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North (Nintendo Switch) Review

 

Review copy provided by Sometimes You

Sometimes games exist to make statements. Here’s one of them, called NORTH. It’s less a game and more of a message putting you in the shoes of a lowly person moving into a new world. But we review games here, so let’s look at this as one.

NORTH is set in a dark dystopian world. You are a guy heading north to escape the South, going to a place known as the Asylum. You got no contact with anyone else besides your sister. And you have to make do in this place. The story’s actually pretty interesting, so don’t go into it spoiled.

This game is a walking simulator, of all things. Walk around, do small tasks, discover new areas after doing certain tasks, repeat. You do have to send letters to your sister to progress, so it’s not mindless, as these letters more often than not have your next directions on it somehow. The game’s got a fairly good pace in spite of this, all things considered, so it’s not dragging on for an eternity.

Though it might feel like it drags on for an eternity because of one trait the game has: it has to be finished in one sitting. There’s no pause button, no options menu, nothing like that. Sure, soft turning off the Switch is technically an option, but they really want you to do it all in one go. This is debatably a negative depending on the kind of playstyle you prefer, but the game is also roughly an hour long, so this isn’t impossible.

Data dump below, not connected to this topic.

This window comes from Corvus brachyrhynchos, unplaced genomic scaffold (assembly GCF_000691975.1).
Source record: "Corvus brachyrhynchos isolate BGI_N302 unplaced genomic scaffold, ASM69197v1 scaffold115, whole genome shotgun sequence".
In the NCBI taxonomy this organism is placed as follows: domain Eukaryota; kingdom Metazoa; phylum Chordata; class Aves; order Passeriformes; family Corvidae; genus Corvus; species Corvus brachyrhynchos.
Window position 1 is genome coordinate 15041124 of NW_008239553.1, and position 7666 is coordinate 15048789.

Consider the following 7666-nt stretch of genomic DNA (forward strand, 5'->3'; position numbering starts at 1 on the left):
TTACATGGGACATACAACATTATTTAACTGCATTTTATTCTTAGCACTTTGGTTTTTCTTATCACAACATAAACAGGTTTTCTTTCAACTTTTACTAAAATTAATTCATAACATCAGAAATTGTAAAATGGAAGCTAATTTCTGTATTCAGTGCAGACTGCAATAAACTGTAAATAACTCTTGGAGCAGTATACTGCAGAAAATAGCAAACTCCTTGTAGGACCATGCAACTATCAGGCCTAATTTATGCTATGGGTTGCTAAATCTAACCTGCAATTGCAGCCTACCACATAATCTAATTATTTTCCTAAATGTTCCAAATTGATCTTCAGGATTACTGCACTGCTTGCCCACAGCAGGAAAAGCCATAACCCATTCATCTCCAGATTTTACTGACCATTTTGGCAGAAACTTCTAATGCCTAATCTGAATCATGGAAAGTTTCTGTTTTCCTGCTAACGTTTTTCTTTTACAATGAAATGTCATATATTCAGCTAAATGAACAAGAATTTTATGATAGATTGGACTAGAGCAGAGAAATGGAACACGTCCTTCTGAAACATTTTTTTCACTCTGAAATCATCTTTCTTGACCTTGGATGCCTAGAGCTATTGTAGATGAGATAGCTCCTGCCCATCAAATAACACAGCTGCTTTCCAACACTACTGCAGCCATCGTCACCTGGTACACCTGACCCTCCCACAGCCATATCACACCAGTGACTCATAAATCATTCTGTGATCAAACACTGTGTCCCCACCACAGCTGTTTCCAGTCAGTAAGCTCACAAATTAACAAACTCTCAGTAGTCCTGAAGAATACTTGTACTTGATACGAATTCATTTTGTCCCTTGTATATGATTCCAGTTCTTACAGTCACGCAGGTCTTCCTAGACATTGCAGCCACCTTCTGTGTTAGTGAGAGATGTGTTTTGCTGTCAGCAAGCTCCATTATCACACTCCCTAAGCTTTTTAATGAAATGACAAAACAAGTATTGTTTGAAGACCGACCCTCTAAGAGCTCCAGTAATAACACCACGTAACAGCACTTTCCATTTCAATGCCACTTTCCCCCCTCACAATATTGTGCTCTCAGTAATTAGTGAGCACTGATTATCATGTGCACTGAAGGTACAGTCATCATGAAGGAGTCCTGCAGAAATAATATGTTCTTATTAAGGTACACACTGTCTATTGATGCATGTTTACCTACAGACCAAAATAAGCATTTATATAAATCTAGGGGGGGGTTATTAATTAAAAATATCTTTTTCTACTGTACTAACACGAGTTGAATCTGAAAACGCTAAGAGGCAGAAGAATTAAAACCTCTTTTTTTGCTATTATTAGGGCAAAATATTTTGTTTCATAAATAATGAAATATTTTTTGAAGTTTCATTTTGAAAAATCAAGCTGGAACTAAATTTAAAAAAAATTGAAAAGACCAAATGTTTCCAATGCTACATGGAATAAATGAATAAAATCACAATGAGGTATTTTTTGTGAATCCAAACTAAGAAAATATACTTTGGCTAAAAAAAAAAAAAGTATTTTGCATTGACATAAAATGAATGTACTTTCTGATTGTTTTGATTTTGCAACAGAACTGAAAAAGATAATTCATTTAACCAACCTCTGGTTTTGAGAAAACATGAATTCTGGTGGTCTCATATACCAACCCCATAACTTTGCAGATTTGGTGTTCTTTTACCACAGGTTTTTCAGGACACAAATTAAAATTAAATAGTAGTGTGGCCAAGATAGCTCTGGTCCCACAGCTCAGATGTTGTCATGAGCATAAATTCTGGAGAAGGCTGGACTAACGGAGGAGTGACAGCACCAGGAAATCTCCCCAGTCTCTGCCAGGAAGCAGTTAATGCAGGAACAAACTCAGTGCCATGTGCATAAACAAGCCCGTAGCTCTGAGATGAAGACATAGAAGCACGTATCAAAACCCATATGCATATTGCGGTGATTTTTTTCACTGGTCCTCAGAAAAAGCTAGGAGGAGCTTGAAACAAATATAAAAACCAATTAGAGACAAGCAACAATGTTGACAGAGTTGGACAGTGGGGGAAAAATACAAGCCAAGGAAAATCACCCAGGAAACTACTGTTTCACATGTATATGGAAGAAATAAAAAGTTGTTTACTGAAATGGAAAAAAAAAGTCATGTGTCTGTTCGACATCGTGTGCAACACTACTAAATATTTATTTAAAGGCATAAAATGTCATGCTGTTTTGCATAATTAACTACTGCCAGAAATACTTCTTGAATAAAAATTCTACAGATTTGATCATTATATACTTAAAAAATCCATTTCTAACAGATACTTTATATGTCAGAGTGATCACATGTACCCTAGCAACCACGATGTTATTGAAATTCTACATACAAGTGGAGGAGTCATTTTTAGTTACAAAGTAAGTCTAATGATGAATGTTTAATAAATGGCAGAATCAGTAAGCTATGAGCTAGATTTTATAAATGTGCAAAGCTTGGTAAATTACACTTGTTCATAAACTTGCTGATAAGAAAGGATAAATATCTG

Fitting with it’s theme of being a message, NORTH has some dark environments. Everything looks bleak, lifeless and decrepit, probably how a lowly man would imagine themselves in a dystopian world. The music’s pretty decent as well, but the lighting is a bit off. Sure, that’s probably the intention, but some locales are way too dark for their own good, requiring me to turn up the brightness on my television. Minus that one gripe, NORTH’s got some nice presentation.

And yet it’s a weird game to rate. An okay walking simulator with short length, a small price tag and decent presentation. It attracts a specific type of crowd; if you don’t like walking simulators, don’t bother. If you want to get into or already enjoy them, then you’ll find some value out of this one.